Sometimes all you really need is a hole and some bait. Greedy mice will do their best to get at it, and end up falling in. While not a practical solution, it does show us that we should expect at least some level of effectiveness from almost any trap. If the trap can't do any better than literally just a hole, then it's not a good trap.
Shawn Woods catching mice with no mouse trap
Kill traps are any type of trap intended to kill the animal that gets trapped by it. They tend to have a lower effectiveness rating than live traps. They can be dangerous to leave unattended, especially with pets, children, or other animals in the area.
Kill traps can be snap traps, glue traps, strangling/snare traps, drowning traps, crush traps, suffocation traps, electrocution traps, booby traps, and more.
There is no such thing as a "humane" kill trap.
Merriam-Webster currently defines humane as:
1 : marked by compassion, sympathy, or consideration for humans or animals
There is no way to justify killing a healthy creature as being compassionate, sympathetic, or considerate.
Think about it. How would you like to be killed? The answer, I hope, is *not at all.*
Some traps may be less *cruel*, but that is very different from humane. If you feel you must use kill traps, I highly encourage you to avoid ones with unnecessary cruelty.
Traps that are unnecessarily cruel are ones that cause a slow death or prolong suffering. Some examples are strangling traps, drowning traps, and glue traps.
Glue traps are especially cruel. It's a mystery how they have yet to be outlawed. Never, ever use glue traps. You wouldn't want to anyways, because they're not very effective, and when they do work, you've made an extra mess for yourself to deal with. They're not reusable, making them a bad economical choice. There are no reasons to use them.
NYT's Wirecutter reporter Sarah Witman tries to justify kill traps by saying mice already have short lives, as if this somehow absolves a person from being the cause of their death. You wouldn't say it's okay to kill someone because they're old and only have a few healthy years left to live. All life is precious, and if it's short, it's even more so. It is more ethical to give them a chance in nature than to guarantee their death.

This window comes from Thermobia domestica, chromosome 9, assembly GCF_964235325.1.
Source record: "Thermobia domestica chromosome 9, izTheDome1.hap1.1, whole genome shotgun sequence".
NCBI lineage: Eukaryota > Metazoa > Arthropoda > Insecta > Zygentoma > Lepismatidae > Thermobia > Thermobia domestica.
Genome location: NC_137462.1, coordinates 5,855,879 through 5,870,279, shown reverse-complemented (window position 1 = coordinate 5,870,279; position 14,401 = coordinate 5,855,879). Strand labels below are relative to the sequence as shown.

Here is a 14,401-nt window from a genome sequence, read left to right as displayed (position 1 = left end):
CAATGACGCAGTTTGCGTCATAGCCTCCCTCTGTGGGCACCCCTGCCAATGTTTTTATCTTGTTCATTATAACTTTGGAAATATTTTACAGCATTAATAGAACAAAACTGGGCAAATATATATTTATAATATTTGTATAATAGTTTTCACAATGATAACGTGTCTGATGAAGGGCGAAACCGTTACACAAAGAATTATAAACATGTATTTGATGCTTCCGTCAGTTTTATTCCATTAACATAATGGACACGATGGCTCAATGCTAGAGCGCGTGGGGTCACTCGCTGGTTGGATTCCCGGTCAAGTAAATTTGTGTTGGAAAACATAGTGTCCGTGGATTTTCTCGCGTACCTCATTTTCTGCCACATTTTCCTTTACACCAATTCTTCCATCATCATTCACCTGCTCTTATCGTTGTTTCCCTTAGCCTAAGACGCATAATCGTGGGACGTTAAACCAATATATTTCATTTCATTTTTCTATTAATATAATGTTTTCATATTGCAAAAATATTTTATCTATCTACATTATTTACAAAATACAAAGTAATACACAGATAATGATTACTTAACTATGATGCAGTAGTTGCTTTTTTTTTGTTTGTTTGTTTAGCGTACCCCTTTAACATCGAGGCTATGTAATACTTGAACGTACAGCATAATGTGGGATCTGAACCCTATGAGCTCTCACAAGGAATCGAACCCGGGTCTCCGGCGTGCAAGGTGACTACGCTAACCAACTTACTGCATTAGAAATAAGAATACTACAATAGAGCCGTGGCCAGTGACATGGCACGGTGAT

NYT's Wirecutter Mouse Trap Review Article
She claims live traps are less humane because there's a *chance* mice might suffer. She forgets that kill traps also have a failure rate, which cause even greater suffering. In the classic snap traps like they recommend, a mouse might get just their leg or tail stuck in the trap. They won't die, and will have to chew their leg off to escape. That's suffering. And you'll have to clean up the blood.
If you're concerned about the possibility of mice turning on each other while in a live trap, you can use multiple single-catch live traps instead. You can mitigate it inside multi-catch traps by providing enough food for all of them inside the trap. They will prefer to eat the easier meal. (Shawn claims they do this because they are stressed rather than hungry, but in every instance where it has happened in his videos, it's been a time he hasn't included food in the holding area.)
The only thing that makes the use of kill traps better is that you can use them to provide other animals with a free meal, completing the circle of life. It might help struggling predators get by a little longer. Like live traps, you'll need to go a few miles away from your home to toss the mice into a wild area. Do not toss them outside your home, or you will condition animals to come to your home.
Do not feed wild mice to your pets. They carry disease and parasites which could make them very sick. Only let other wild animals feed on them.
The lengths some people will go to to get revenge on mice is insane. They'll even set loaded guns and cannons inside their own homes for it. These are terrible designs for obvious reasons, but demonstrate the pettiness people are willing to exhibit when dealing with these creatures.
Shawn Woods 1882 Pistol Trap review (CW: corpse, on-screen death)
Shawn Woods 1862 Cannon Trap review
Mouse trapping is a common place that people who wish to inflict animal cruelty tend to flock to, because it's seen as socially acceptable or "necessary". There are people who get an evil sort of glee from knowing the mice are suffering and getting killed.
Recently while in the store by the pest control section, I had *two* different people stop to tell me about their favorite ways of killing mice. This one guy in particular was telling me with such exuberance how he loves a certain brand of poison because of how much it kills.
When I said I don't want to use a poison that will also kill the predators helping to control mice, he pivoted to telling about how he loves shooting the mice dead with his BB gun off the back porch, simulated the action of shooting one, then laughed to himself at the thought with the same tone as a scammer who's realized they've found themselves a juicy patsy.